Digestion of the reannealed DNA may then be carried out in the assay buffer containing a suitable amount of DNA (preferably about 20 nM to about 30 nM, and most preferably about 25 nM DNA), a suitable amount of MutH (preferably about 80 nM to about 90 nM, and most preferably about 85 nM MutH), a suitable amount of MutS (preferably about 250 nM to about 300 nM, more preferably about 260 nM to about 290 nM, and most preferably about 275 nM MutS), a suitable amount of ATP (preferably about 1.0 mM to about 2.0 mM, more preferably 1.3 mM to about 1.7 mM, and most preferably about 1.5 mM ATP), and a suitable amount of MutL (preferably about 160 nM to about 200 nM, more preferably about 170 nM to about 190 nM, and most preferably about 180 nM MutL) when the candidate region is about 260 or fewer base pairs, and proportionately higher concentration ranges of MutL when the candidate region is more than about 260 bp (see Table 1).
 In a preferred embodiment, the 5′ GATC 3′ site may be at least about 45 bp, more preferably at least about 64 bp, and most preferably at least about 95 bp, from the end of the candidate region or target fragment (see Table 2). A preferred distance is within about 85 to about 100 bp from the end of the target fragment The mismatch and 51 GATC 3′ sites may be separated by any suitable distance along the DNA, preferably by up to about 1 kB.
 Suitable conditions, amounts, amounts of time and/or distances may be determined either empirically with the guidance provided herein or based on the knowledge in the art, including the disclosures incorporated herein by reference.
 The fraction of DNA cleaved may be determined by electrophoresing the digested DNA and quantitating the resulting bands, or alternatively, by mass spectroscopy.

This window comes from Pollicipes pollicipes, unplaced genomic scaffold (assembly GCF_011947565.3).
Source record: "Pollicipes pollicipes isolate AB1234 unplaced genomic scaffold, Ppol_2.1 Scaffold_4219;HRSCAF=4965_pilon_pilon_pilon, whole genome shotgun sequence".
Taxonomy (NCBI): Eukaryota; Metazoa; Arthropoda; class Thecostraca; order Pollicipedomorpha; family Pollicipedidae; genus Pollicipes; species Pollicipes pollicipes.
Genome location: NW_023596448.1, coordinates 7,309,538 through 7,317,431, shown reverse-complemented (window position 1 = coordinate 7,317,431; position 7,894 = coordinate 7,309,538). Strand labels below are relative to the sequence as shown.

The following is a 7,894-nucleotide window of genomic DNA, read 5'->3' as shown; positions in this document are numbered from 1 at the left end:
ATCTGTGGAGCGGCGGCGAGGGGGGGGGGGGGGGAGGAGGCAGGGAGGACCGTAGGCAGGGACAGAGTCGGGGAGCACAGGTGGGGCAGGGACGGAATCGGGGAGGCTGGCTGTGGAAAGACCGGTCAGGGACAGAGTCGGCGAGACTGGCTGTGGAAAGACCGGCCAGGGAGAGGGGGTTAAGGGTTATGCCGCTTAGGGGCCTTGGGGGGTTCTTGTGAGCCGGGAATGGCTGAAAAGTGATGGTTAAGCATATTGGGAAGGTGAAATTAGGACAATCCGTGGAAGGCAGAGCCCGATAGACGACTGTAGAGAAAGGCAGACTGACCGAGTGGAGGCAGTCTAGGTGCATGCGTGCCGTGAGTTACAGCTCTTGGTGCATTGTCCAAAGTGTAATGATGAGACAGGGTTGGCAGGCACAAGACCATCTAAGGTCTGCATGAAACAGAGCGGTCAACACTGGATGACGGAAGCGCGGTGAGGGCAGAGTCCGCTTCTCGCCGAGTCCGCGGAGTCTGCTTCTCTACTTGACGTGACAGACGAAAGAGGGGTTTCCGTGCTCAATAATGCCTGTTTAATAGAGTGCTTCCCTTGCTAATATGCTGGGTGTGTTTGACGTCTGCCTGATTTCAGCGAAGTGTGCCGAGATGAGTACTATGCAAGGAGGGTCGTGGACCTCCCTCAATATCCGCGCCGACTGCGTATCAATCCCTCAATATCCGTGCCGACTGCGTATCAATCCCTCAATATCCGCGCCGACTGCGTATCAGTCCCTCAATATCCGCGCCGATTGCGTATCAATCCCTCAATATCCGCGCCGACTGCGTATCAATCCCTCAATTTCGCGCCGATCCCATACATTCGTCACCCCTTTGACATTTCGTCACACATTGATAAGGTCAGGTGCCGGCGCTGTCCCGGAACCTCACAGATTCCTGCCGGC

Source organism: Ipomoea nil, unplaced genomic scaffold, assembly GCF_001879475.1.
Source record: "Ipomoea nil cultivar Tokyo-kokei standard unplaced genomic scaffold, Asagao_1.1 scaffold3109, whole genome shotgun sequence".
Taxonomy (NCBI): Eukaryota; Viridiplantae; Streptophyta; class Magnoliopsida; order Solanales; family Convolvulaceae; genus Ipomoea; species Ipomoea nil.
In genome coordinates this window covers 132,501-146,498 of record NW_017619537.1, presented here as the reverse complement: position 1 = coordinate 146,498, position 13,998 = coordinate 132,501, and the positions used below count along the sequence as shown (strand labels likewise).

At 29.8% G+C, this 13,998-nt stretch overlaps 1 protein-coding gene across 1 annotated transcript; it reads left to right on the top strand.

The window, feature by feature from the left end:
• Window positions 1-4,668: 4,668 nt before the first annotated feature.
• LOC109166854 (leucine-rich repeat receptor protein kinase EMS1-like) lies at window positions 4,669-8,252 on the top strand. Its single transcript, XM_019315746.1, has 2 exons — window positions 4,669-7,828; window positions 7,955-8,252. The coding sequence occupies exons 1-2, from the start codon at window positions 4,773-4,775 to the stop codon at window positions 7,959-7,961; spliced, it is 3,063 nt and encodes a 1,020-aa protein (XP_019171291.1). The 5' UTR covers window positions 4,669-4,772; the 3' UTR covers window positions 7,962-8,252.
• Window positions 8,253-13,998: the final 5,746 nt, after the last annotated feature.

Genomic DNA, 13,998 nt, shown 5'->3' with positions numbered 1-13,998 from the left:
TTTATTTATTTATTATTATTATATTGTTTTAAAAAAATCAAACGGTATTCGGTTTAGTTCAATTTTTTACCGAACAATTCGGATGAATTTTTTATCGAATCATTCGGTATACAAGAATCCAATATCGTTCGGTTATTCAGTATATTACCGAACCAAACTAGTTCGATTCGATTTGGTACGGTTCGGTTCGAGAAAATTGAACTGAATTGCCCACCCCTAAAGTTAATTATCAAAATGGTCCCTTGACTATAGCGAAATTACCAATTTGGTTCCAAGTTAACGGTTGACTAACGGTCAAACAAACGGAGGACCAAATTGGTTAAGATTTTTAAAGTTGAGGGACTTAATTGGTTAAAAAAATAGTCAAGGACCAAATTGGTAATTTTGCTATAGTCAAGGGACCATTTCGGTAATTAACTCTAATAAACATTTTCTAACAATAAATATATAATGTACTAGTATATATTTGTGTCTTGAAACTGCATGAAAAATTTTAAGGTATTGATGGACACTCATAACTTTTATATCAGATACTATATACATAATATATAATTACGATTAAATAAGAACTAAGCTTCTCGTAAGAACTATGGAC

In other preferred embodiments, the DNA polymerase used for PCR may be a mixture of the thermostable Taq and Pwo polymerases.
 In other preferred embodiments in which a probe is utilized, the probe may a single-stranded probe that is labeled at one end, a double-stranded probe that is labeled at one end of one strand, or a double-stranded probe that is labeled at one end of one strand with one label and at one end of the opposite strand with a different label.
 In other preferred embodiments, the fraction digested of the single stranded labeled probe may be determined by electrophoresing the digested DNA on an automated DNA sequencer and the fraction digested may be quantitated from electropherograms.
 In other preferred embodiments, one or more of the reaction steps may be carried out in multiple well plates, and more preferably under inert mineral oil to prevent evaporation.
 In still other preferred embodiments, the labeled amplified DNA may be labeled during amplification by use of a labeled primer or a pair of labeled primers. Additionally, the labeled amplified DNA may be labeled during amplification by use of a 5′-fluorescent labeled primer or a pair of 5′-fluorescent labeled primers. The labeled DNA also may be mixed with unlabeled DNA in a ratio in the range of about 1:5 to about 1:30.